South Tyneside and Sunderland NHS Foundation Trust has saved £240,000 a year following the implementation of the Healthcare Communications Patient Portal.
The technology went live across the outpatient service in October 2019, and the trust is now looking to extend the rollout to community services, radiology, and other surgical departments.
The Patient Engagement platform delivers digital appointment letters to patients, providing immediate cost-saving benefits from paper, printing, and postage, while relieving administrative burden and reducing the likelihood of clerical error.
In addition, the technology allows patients to reschedule and cancel appointments via their mobile devices, helping the trust to reduce ‘did not attend’ appointments (DNAs) by 4%.
For the trust, a key driver for digitising outpatient letters was the lack of accountability associated with paper processes as well as issues relating to the distribution of letters for short-notice appointments.
Moving our patient appointment communications to a digital workflow means we are now able to deliver information to patients in a format that works best for them
And patients were not always able to contact the trust via phone to change their appointment, resulting in wasted slots.
Since going live with the patient portal, more than 700,000 digital letters have been delivered to patients. As a result, more than 37 hours of administrative work is being saved each month, freeing up more time for patient care and digital innovation projects.
Using the technology, STSFT has also been able to reutilise a significant number of appointments for waiting-list patients.
Laura Bond, head of outpatients and clinical administration at the trust, said: “The Patient Engagement Portal has transformed our appointment management processes. Our admin staff no longer have the burden of manually sending letters or answering unnecessary inbound calls, giving them more time to focus on caring for our patients.
“Moving our patient appointment communications to a digital workflow means we are now able to deliver information to patients in a format that works best for them.
“There are many benefits to our organisation and administrative team; it has truly helped us transform our department and the quality of service we can provide.”
The Patient Portal enables staff to easily configure patient letters, including edits to text and changes to the frequency of reminders.
In addition, the AIS-compliant platform includes an accessibility toolbar, providing patients with speech, reading, and translation options in 99 languages for digital text.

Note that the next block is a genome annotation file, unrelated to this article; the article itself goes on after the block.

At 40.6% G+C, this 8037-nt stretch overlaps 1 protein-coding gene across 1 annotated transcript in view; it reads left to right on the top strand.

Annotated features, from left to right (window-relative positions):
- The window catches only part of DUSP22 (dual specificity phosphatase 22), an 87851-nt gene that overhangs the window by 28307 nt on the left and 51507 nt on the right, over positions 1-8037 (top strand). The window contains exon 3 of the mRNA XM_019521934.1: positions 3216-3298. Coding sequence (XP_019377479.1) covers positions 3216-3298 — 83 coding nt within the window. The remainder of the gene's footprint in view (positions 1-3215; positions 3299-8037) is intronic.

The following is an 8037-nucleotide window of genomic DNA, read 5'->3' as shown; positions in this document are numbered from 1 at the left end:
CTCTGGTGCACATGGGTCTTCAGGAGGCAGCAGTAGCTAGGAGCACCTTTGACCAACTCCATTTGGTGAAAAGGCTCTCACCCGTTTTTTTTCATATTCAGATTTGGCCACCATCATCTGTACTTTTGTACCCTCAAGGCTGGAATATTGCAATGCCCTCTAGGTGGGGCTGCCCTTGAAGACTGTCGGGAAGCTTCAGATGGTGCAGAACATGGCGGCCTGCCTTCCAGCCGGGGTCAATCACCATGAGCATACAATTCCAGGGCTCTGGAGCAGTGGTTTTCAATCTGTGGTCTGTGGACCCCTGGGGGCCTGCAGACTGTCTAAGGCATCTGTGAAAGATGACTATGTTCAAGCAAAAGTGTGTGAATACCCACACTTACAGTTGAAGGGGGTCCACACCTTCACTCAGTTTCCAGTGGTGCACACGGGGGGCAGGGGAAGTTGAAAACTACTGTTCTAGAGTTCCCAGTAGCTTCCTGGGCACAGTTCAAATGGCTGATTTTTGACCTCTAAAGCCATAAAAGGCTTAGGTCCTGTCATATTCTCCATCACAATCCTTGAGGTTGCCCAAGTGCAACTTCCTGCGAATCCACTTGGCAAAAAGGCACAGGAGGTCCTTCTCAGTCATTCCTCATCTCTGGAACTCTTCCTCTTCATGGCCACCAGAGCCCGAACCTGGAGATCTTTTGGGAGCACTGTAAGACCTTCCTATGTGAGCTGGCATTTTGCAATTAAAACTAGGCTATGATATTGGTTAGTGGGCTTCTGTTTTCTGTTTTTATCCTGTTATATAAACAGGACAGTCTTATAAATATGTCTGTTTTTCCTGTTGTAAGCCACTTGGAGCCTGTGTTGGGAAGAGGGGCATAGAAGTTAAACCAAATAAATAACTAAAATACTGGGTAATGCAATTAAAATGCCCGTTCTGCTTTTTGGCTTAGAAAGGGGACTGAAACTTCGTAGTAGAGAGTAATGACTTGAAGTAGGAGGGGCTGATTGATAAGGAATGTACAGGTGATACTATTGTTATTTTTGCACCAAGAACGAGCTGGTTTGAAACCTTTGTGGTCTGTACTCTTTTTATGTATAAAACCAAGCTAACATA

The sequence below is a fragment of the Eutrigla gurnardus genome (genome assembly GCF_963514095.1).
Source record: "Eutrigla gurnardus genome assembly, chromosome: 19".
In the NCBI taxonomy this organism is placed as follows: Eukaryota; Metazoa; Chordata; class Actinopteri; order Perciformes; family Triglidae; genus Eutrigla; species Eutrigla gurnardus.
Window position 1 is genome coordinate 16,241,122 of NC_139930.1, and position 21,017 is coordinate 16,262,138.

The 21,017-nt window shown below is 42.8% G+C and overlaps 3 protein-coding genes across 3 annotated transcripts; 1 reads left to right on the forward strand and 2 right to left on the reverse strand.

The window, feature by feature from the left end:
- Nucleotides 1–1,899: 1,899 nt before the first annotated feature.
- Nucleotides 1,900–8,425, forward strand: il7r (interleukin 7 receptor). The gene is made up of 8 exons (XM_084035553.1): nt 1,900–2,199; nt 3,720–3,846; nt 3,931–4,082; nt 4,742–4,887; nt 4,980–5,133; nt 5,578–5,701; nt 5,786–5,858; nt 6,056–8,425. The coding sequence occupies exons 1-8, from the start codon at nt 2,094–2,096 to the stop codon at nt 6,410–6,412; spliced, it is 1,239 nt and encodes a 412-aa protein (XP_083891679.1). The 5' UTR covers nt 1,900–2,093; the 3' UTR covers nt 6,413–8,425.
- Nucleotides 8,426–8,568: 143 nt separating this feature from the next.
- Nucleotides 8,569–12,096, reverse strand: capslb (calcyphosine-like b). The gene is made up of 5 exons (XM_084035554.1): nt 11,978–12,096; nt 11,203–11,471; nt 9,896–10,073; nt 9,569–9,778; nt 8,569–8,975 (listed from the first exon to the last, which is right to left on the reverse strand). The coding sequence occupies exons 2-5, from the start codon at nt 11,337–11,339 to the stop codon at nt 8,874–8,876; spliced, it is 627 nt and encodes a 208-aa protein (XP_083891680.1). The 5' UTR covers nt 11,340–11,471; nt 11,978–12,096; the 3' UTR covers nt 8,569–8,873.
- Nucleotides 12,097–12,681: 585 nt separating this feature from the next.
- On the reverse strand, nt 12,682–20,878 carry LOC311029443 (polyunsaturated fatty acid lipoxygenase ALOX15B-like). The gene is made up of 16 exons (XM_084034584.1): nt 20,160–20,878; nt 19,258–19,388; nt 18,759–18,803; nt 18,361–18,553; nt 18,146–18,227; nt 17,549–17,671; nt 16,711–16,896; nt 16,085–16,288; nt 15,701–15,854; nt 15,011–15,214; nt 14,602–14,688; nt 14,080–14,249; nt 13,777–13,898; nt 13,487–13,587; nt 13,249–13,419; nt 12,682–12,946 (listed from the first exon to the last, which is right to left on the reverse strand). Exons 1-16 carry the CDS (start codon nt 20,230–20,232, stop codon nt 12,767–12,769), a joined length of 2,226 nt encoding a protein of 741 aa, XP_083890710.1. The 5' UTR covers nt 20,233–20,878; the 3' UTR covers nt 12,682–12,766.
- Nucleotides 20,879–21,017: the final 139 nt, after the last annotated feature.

On average, more than 4,000 patients access the toolbar each month.
And, with the majority of letters now sent digitally, the trust has been able to switch off internal letter printing systems for nearly all of its outpatient appointments; and, if digital communication is not accessed within 24 hours, Healthcare Communications automatically sends a paper letter to the patient to provide a fully-inclusive service.
The platform -enerated work lists also permit agile and flexible working, and staff can easily log on to work from anywhere with no complicated set-up, which has been crucial for creating safer workspaces during the pandemic.
With the appetite for personalised patient communication growing, the switch to digital-first communication is an important step for any organisation wanting to open the digital front door and remove barriers for patients to receive their healthcare
Kenny Bloxham, managing director of Healthcare Communications, said: “We are delighted with results the trust continues to achieve following the rollout of our patient portal across its outpatient service.
“With more than 700,000 letters sent digitally, staff are spending much less time on administrative processes, freeing up more time for patient care and ensuring that appointments can be reutilised.
“The cost-saving benefits and improvements to accountability have also been significant, and we are looking forward to extending the use of the technology to community services, radiology, and other surgery departments.
“With the appetite for personalised patient communication growing, the switch to digital-first communication is an important step for any organisation wanting to open the digital front door and remove barriers for patients to receive their healthcare.”